(b Copenhagen, 21 Aug. 1805; d Copenhagen, 30 Nov. 1879)
Danish dancer, choreographer, teacher, and ballet director. The most influential Danish choreographer of the 19th century. The son of Antoine Bournonville, he studied at the Royal Danish Ballet School, a pupil of both his father and Vincenzo Galeotti. He joined the company at the age of 15 and stayed three years (1820–3). The following year, still on salary in Copenhagen, he went to Paris to study with Vestris and joined the Paris Opera (1826–8). He frequently danced with Taglioni whom he considered an ideal ballerina and who he used as a model when training his own Danish dancers. In 1829 he returned to the Royal Theatre in Copenhagen as a guest artist but by the following year he had become not only a full member of the company but also its director. He was the Royal Danish Ballet's leading male soloist and chief choreographer and continued to perform with the company until retiring from the stage in 1848. Apart from working for one year at the Vienna Court Opera (1855–6) and three years at the Stockholm Opera (1861–4), he spent the rest of his career in Copenhagen. He retired in 1877, having built the Royal Danish Ballet into one of the world's leading companies; his numerous ballets forming the basis of a repertoire and style that are still recognized as uniquely Danish.
The Bournonville style was partly influenced by the choreographer's own qualities as a dancer—lightness, precision and grace—and it became celebrated for the detail and speed of its allegro, the buoyancy of its jumps, the open, easy carriage of the dancers' upper bodies, and the musical flow of their phrasing. Humanity and joie de vivre rather than simple technical brilliance characterized Bournonville's conception of the classical Danish dancer.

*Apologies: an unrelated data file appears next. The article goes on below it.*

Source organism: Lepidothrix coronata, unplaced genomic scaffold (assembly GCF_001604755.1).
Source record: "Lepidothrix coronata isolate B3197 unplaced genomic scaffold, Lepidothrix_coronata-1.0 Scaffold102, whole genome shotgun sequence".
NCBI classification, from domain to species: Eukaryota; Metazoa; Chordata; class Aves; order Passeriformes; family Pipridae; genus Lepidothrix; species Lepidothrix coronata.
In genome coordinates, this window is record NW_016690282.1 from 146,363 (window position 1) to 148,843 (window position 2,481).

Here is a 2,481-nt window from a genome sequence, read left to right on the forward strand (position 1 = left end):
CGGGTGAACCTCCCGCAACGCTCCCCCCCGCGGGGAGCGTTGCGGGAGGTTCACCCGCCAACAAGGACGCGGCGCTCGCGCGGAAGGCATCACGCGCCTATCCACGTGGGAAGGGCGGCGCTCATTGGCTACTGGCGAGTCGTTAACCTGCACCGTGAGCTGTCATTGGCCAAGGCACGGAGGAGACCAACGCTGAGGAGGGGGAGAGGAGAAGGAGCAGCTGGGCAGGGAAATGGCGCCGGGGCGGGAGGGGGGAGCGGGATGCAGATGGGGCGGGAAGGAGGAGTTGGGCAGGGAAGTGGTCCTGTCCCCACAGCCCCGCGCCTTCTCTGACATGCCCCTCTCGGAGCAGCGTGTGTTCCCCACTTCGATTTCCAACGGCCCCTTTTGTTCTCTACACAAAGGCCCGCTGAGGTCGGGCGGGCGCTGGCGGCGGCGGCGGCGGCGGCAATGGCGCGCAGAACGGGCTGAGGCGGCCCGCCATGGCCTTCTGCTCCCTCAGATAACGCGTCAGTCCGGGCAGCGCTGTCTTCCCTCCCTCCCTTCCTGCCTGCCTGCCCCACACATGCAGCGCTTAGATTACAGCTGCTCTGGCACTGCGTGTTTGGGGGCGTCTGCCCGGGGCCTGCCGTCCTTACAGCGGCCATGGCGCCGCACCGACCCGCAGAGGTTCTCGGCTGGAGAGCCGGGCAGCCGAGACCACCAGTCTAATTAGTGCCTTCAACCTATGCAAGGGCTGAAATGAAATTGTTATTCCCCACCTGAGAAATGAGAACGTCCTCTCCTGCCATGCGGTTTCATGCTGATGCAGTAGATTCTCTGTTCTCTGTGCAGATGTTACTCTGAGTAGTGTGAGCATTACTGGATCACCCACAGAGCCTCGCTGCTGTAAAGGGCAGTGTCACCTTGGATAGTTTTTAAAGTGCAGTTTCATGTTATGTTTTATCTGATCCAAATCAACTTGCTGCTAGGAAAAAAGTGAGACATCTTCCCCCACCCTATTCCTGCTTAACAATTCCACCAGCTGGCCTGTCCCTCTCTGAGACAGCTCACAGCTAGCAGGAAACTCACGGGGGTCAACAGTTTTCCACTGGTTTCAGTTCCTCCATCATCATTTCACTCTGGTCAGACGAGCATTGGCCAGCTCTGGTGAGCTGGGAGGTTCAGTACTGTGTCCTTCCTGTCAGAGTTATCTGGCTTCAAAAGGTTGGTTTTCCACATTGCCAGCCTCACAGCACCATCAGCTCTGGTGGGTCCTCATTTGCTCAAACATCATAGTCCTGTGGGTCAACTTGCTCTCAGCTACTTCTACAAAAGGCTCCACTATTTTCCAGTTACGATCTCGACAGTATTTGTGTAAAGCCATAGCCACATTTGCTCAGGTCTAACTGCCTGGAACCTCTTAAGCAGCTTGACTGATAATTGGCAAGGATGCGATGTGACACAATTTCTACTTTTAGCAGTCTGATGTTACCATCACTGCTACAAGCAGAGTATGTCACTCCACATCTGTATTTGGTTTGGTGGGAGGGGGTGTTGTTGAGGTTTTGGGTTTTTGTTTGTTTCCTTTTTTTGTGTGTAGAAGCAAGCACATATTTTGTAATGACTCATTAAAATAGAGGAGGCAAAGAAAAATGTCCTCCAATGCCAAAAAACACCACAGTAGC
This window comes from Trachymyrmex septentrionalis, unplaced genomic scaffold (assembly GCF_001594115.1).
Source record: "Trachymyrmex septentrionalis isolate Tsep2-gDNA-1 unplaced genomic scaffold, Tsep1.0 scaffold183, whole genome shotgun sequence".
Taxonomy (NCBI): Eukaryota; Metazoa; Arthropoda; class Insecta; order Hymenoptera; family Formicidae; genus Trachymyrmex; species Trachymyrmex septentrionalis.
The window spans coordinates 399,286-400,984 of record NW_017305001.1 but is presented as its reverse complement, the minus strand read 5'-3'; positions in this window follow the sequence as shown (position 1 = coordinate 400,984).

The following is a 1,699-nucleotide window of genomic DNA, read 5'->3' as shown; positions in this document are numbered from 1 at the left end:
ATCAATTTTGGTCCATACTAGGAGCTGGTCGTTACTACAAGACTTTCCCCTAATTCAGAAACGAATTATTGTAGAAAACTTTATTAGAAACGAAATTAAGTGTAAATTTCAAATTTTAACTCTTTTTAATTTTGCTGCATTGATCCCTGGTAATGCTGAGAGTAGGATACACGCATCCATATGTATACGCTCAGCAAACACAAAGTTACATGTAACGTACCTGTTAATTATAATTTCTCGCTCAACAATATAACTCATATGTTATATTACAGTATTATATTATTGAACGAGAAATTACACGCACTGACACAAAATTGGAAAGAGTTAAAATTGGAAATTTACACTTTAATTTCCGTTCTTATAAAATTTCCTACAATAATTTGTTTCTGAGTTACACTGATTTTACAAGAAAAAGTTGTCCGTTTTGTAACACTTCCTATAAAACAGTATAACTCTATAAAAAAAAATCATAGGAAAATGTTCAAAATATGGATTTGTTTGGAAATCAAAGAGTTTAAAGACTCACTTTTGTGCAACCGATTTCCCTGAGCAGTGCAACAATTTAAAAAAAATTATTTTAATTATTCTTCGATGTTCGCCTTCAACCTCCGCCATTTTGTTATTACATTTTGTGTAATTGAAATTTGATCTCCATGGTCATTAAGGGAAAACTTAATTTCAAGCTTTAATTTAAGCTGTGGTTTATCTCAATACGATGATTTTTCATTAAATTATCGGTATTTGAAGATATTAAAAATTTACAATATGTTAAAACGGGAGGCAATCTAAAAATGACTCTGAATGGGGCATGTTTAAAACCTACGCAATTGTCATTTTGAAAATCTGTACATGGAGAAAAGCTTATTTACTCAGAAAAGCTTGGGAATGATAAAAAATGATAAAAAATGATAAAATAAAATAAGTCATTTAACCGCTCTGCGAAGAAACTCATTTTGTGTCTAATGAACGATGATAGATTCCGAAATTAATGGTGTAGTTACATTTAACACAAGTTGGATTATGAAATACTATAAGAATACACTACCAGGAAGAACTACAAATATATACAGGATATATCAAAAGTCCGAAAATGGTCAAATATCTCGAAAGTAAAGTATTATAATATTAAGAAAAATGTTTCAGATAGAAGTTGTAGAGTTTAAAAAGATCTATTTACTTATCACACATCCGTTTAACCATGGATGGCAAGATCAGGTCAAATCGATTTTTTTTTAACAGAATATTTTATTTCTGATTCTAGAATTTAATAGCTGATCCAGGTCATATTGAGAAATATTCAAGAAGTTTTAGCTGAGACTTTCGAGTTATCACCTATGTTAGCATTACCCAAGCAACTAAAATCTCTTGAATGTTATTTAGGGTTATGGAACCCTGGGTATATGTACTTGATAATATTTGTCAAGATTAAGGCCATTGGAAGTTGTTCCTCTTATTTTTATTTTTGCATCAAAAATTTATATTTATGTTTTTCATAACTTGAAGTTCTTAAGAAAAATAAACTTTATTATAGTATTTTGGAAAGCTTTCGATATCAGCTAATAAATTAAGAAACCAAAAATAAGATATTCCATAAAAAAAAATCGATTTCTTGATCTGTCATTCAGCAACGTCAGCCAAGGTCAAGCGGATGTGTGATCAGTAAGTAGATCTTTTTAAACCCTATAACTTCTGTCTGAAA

In terms of their subject matter, Bournonville's ballets were influenced by his years in Paris and his contact with the emerging Romantic ballet. One of his earliest successes was a version of La Sylphide (1936) with a new score by H. Løvenskjold and a title role geared to his favourite Danish ballerina, L. Grahn. In keeping with the Romantic interest in the exotic and his own fondness for travel Bournonville also created many ballets inspired by foreign cultures, the most famous of which remains Napoli (mus. H. S. Paulli, E. Helsted, N. W. Gade, and H. C. Lumbye, 1842). His approach to Romantic subject matter, however, was more domestic and more dramatically realistic than that of his Paris-based contemporaries and his early interest in Nordic folklore and history inspired numerous ballets whose themes and characters were closer to home, most famously A Folk Tale (mus. Gade and J. P. E. Hartmann, 1854). A fuller list of his ballets includes, Waldemar (1835), The Festival in Albano (mus. J. F. Froehlich, 1839), The Dancing School (Konservatoriet, mus. Paulli, 1849), The Kermesse in Bruges (mus. Paulli, 1851), La Ventana (mus. Lumbye, 1854), Flower Festival at Genzano (mus. Helsted and Paulli, 1858), Far from Denmark (mus. Jos. Glaeser, L. Gottschalk, Lumbye, Eduart Dupuy, A. F. Lincke, 1860), Valkyrien (mus. Hartmann, 1861), and The King's Lifeguards on Amager (mus. W. Holm, Dupuy, and Lumbye, 1871). His last ballet was From Siberia to Moscow, which he made for the Royal Theatre in 1876, drawing on inspiration from a visit to Russia made two years earlier. As director of the opera at the Royal Theatre he also presented the Danish premieres of Wagner's Lohengrin, Die Meistersinger, and Tannhäuser. He published his memoirs Mit Theaterliv in three parts (1848, 1865, and 1877), which were translated into English as My Theatre Life (Middletown, Conn., 1979). After his death Bournonville's ballets continued to form the core of the Danish Ballet's repertory, and the preservation of his choreography and his style was undertaken by Beck in the early years of the 20th century. Beck's retirement brought about a temporary eclipsing of Bournonville but since 1950, regular ballet festivals in Copenhagen have showcased the repertory and a succession of scholars and ballet masters have led a revival of interest in the Bournonville heritage. His ballets are now performed worldwide. In 1979 Kirsten Ralov published The Bournonville School, a notated record of the daily classes that were the foundation of the Bournonville style.